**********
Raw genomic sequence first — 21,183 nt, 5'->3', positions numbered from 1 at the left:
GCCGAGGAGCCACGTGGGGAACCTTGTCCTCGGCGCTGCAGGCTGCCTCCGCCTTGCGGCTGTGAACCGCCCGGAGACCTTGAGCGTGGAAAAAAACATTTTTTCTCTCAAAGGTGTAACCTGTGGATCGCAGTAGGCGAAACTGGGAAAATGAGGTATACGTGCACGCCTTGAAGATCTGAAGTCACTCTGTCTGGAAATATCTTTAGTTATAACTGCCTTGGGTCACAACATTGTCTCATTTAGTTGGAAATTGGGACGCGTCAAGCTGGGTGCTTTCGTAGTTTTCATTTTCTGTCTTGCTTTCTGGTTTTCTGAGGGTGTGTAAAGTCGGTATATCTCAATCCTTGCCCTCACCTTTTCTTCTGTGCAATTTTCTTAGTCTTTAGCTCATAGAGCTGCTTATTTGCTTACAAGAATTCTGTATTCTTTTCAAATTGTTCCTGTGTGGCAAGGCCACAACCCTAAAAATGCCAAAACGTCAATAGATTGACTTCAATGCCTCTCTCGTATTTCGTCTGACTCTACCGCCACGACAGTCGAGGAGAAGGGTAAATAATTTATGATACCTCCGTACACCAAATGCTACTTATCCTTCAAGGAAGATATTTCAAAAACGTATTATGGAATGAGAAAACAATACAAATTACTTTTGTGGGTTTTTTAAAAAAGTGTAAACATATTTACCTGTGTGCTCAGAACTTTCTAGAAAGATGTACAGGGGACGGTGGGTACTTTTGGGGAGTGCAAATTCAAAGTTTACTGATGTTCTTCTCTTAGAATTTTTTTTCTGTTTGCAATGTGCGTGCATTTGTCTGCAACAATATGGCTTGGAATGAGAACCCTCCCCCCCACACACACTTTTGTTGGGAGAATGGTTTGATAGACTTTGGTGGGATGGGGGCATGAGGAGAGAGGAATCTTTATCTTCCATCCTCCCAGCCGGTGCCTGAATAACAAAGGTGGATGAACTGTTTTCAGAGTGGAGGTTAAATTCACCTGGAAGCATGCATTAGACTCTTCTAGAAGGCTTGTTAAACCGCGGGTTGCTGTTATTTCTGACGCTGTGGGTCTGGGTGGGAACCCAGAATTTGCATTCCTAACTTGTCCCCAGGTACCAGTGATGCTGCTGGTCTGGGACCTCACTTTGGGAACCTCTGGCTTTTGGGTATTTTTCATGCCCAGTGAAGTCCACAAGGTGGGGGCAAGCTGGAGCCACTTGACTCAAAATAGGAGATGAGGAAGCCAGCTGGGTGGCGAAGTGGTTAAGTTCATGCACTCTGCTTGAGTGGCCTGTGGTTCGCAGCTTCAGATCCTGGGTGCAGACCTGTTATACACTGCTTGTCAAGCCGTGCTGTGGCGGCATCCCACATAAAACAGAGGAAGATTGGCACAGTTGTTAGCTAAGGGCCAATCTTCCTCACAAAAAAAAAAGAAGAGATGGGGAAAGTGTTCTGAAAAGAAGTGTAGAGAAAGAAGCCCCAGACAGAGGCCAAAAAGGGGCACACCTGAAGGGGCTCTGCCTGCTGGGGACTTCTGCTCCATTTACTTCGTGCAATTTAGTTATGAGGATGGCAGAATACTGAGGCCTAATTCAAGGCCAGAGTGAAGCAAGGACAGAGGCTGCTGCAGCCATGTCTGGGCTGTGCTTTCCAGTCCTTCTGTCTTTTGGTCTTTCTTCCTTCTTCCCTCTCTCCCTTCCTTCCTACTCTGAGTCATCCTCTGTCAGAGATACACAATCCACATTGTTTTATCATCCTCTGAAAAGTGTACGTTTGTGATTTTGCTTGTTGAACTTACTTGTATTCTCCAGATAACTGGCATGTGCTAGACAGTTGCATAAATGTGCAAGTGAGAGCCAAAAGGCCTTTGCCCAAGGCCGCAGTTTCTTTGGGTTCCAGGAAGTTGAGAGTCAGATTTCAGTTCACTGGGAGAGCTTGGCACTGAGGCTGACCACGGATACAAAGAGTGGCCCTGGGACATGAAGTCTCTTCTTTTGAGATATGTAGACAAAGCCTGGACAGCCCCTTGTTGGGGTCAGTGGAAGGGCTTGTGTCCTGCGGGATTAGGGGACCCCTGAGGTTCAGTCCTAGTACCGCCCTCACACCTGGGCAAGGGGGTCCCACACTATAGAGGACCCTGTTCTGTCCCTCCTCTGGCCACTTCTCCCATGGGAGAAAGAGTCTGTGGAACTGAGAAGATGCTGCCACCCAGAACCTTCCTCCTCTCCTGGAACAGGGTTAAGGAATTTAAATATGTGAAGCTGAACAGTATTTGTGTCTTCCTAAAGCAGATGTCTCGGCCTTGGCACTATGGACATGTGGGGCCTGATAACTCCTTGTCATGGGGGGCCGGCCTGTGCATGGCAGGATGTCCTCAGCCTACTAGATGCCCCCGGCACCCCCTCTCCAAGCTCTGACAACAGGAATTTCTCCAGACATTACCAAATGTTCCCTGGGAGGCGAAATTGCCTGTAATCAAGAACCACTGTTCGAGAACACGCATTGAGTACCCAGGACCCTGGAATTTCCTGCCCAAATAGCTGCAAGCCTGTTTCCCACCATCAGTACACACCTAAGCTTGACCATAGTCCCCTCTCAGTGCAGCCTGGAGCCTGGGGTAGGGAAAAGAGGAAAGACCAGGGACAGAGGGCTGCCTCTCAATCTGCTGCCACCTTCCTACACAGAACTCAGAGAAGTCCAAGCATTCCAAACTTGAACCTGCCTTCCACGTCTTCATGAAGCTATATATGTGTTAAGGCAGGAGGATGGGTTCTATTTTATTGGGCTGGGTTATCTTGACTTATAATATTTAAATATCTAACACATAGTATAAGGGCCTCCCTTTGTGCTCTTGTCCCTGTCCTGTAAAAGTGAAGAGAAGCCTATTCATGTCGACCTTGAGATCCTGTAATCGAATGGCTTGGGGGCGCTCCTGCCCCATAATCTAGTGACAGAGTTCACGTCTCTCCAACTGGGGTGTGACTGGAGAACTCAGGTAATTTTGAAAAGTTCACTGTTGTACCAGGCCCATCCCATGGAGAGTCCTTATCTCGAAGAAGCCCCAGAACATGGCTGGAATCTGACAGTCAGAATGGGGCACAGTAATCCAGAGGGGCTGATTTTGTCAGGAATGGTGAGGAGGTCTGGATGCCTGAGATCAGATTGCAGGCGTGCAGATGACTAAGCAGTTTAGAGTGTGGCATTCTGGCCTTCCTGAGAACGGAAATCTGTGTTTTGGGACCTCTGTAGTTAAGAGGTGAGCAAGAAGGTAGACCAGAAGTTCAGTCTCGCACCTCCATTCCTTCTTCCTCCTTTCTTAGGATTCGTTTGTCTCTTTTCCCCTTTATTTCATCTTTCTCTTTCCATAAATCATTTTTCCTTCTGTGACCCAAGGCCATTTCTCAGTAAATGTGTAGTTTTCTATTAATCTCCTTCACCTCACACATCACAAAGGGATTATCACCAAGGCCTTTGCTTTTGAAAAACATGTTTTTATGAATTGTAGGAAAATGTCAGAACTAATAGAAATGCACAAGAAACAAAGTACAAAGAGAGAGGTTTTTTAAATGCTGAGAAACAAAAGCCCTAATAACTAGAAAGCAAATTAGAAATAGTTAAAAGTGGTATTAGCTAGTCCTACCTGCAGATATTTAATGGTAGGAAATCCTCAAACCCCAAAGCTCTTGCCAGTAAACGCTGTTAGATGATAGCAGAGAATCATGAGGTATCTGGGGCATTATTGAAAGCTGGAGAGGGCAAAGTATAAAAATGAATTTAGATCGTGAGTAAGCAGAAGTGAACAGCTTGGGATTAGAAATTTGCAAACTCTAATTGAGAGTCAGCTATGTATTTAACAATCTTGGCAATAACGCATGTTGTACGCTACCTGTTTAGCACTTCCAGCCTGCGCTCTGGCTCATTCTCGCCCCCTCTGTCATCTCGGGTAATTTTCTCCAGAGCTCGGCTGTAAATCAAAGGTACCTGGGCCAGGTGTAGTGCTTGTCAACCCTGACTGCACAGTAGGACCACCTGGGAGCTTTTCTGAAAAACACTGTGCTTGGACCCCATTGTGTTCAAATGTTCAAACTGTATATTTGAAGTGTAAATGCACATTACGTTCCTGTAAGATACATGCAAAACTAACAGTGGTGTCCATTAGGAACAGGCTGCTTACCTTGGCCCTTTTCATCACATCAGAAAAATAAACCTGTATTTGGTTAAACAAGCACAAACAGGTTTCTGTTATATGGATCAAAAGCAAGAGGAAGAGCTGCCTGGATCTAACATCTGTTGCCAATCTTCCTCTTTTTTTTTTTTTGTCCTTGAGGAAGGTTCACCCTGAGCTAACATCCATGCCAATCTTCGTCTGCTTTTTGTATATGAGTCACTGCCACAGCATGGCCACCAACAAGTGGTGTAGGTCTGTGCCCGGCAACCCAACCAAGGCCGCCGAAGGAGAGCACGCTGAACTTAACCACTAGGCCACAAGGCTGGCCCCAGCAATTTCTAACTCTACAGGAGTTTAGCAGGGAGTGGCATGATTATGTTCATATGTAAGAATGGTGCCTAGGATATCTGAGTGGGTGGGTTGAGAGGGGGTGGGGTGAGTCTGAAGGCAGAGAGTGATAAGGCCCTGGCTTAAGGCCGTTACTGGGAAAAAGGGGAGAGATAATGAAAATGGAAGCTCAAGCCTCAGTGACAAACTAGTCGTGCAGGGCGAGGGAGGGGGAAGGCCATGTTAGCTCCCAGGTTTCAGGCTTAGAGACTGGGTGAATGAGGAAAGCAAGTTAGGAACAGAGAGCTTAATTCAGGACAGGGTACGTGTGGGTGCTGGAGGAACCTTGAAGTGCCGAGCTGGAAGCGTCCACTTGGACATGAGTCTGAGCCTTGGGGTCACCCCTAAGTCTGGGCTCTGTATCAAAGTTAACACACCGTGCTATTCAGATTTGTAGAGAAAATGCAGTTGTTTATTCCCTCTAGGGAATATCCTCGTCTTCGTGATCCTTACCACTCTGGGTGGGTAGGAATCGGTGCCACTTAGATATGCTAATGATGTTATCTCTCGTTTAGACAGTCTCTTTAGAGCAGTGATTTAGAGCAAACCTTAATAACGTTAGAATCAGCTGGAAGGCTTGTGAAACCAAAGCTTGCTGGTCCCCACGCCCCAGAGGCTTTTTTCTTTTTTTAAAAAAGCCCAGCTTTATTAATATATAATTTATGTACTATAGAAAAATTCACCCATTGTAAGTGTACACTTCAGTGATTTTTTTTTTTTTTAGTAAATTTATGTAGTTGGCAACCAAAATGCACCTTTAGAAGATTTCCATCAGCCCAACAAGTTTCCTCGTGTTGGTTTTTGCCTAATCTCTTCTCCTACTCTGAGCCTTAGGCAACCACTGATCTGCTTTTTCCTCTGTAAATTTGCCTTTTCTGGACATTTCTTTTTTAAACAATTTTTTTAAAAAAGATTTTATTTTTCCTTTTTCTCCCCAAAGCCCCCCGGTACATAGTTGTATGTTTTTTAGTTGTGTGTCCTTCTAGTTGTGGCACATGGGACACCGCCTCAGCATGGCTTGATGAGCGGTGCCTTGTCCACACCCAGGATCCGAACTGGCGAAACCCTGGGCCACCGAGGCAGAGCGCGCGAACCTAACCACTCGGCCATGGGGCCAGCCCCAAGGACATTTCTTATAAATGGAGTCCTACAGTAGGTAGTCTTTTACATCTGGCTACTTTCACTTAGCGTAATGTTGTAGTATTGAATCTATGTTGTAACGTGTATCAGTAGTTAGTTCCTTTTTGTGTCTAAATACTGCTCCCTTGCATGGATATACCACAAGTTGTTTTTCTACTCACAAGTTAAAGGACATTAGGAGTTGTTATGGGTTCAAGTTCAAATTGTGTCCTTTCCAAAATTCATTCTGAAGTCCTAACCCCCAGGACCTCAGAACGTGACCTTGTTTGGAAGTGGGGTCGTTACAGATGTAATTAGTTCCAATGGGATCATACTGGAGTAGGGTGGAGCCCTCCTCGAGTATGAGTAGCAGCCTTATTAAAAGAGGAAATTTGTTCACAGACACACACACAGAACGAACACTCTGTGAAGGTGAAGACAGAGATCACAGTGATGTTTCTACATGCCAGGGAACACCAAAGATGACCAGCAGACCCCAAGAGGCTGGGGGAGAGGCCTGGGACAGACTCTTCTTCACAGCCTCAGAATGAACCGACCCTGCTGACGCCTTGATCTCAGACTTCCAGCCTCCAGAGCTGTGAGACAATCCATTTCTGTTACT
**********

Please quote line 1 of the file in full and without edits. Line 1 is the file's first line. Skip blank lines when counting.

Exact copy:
Raw genomic sequence first — 21,183 nt, 5'->3', positions numbered from 1 at the left: